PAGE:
Labour MP Chris Bryant has said news coverage of Prince Harry and Meghan Markle “knowingly monetises hatred” of the couple.
In a speech on Tuesday night Bryant said the incentives of social media had made this “a profoundly dangerous moment for British journalism”.
He cited coverage of the Duke and Duchess of Sussex as a way platforms had encouraged “the marketing of hatred” by the media, and argued for a range of legal changes including enforcing greater transparency around content recommendations.
Bryant, who is MP for Rhondda in South Wales, was speaking at the ninth annual Leveson Lecture put on by press reform campaign group Hacked Off. Bryant’s talk was introduced by actor Hugh Grant, a Hacked Off board member.
The former Anglican priest identified the main problems facing the news industry as “the marketing of hatred”, “the promotion of conspiracy theories” and “concentration of ownership”.
Bryant said: “My real beef is with the effect these algorithms have on journalism and political discourse, as they nudge people to political extremes, they promote division and they pervert the truth by creating an incentive for untruth.
“Far from caring about the harmful effects of algorithms, the social media companies and their allies/competitors in the press rely on them to make money.”
He cited as an example content about Prince Harry and Meghan Markle, saying a network of Youtube channels had “notched up 497 million views and $3.48m on the back of hateful and inaccurate material about Meghan”.
He also cited a study by data analysts Bot Sentinel, who looked at 114,000 tweets about the Sussexes between January 2020 and October 2021 and found that Twitter’s recommendation system “urged someone who had viewed one hate account to follow several others” and “83 accounts were responsible for 70% of the negative content targeted at the couple”.
Bryant said: “This is not just ordinary, spontaneous or altruistic hatred. It is deliberate and coordinated. It uses social media recommender systems to amplify hatred. Like all clickbait it uses hatred to entice people to follow a link to an article or another client web page, where money is to be made.”
He argued social media therefore “knowingly monetises hatred” and the same incentives had manifested among UK newspapers, with content about the Sussexes “becoming their richest clickbait seam (apart perhaps from the sidebar of shame on Mail Online). It drives viewing and earns advertising income, which is why so many British opinion writers pen so much drivel about the couple.
“Not because the story matters, not because the writer genuinely cares about it, but because it makes money. That is not journalism, it’s a perversion. And yet again it means that the press see other people’s lives as commodities to be traded.”
Bryant’s Leveson lecture comes on the heels of the Leveson report’s ten-year anniversary. Bryant himself was a victim of the phone-hacking which set the inquiry in motion, winning £30,000 from News Group Newspapers in 2012 over hacks performed by the now-defunct News of the World.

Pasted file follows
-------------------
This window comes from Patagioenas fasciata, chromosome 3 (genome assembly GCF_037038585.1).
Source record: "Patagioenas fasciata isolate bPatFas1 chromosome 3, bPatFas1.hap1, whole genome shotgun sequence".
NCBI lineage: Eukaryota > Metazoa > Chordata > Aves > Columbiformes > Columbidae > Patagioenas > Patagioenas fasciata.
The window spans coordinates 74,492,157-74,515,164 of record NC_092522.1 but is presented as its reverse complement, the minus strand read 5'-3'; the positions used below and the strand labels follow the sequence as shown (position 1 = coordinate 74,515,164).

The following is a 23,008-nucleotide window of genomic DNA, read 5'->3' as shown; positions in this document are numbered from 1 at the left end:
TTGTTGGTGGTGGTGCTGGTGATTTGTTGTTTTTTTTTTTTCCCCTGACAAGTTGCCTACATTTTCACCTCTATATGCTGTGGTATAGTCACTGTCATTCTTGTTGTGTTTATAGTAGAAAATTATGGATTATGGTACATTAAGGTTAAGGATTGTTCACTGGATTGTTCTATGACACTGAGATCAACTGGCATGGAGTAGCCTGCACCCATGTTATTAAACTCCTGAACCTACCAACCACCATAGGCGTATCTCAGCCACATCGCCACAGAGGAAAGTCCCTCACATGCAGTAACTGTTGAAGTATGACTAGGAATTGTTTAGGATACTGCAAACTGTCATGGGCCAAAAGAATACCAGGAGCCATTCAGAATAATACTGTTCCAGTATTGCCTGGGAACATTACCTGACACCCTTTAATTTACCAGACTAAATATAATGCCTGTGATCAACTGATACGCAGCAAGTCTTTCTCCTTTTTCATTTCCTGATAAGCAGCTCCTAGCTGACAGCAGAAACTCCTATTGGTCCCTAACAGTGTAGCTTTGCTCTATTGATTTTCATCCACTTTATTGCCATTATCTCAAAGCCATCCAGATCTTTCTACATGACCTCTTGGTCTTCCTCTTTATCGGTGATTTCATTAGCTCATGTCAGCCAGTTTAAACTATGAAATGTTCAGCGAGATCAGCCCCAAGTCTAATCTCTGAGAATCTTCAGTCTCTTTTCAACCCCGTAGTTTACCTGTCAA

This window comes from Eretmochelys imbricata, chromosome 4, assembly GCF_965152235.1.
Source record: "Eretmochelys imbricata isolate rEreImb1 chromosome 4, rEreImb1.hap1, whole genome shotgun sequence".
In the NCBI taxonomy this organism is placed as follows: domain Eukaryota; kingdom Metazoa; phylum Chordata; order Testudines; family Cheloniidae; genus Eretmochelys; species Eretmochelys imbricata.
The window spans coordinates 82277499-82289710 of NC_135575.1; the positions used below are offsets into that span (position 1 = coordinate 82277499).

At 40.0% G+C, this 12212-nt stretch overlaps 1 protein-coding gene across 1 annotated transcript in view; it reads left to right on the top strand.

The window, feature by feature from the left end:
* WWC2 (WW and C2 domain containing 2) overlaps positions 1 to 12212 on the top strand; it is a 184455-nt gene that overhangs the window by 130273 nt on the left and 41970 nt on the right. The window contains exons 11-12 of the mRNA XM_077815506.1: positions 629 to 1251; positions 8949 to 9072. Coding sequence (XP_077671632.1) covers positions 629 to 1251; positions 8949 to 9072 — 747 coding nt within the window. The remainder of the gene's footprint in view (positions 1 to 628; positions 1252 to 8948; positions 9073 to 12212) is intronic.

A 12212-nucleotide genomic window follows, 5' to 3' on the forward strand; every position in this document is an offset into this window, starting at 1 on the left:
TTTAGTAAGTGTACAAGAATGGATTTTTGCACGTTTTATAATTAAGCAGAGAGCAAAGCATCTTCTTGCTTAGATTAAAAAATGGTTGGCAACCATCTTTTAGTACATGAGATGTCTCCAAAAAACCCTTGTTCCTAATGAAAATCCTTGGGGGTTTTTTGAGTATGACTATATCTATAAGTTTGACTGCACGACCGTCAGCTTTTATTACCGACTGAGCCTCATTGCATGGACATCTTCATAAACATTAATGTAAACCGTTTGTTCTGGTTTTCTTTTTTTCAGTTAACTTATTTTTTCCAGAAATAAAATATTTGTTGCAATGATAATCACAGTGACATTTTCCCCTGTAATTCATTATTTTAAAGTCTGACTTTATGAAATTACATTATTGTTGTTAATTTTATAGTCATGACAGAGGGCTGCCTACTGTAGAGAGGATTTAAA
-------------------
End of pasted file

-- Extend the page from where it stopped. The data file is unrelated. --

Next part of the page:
The MP also had a bruising encounter with the media early in his political career when a picture of himself in his underwear, sent on dating site Gaydar, was published by the press.
Bryant went on in his speech to list six policy proposals to address the issues he identified, among them “more online opportunities for consumers to opt for news and stories from outside their echo chamber”, “tighter regulation of broadcasters deliberately disseminating conspiracy theories – and the online platforms that further amplify them” as well as higher journalistic standards “to counteract the inherent tendency in algorithms toward untruth and the marketing of hatred”.
Earlier in the speech Bryant had said: “I find it disturbing that GB News now bills itself as a necessary corrective to the supposedly liberal mainstream media, when it spends much of its time advertising, promoting and amplifying really dangerous hard right conspiracy theories, including about Covid.” (Ofcom is currently investigating two episodes of Mark Steyn’s GB News programme over comments made about Covid-19 vaccines, but the regulator has so far not sanctioned the channel for those or any other complaints.)
Criticising the concentration of media ownership among a few companies and media moguls, Bryant said “It is bizarre that Sky and the BBC contribute to this concentration by running lengthy segments commenting on the daily papers…
“With Murdoch, Rothermere and [Telegraph proprietor Frederick Barclay] not resident in the UK for tax purposes, it is difficult to see how such monopolistic practices are in the interests of consumers, voters or the general public.”
The MP called for “new media ownership rules that are fit for the digital era and enable regulators to decide whether a broadcaster or news service company is owned or run by a fit or proper person who is registered for tax purposes in the UK”.
Email email@example.com to point out mistakes, provide story tips or send in a letter for publication on our "Letters Page" blog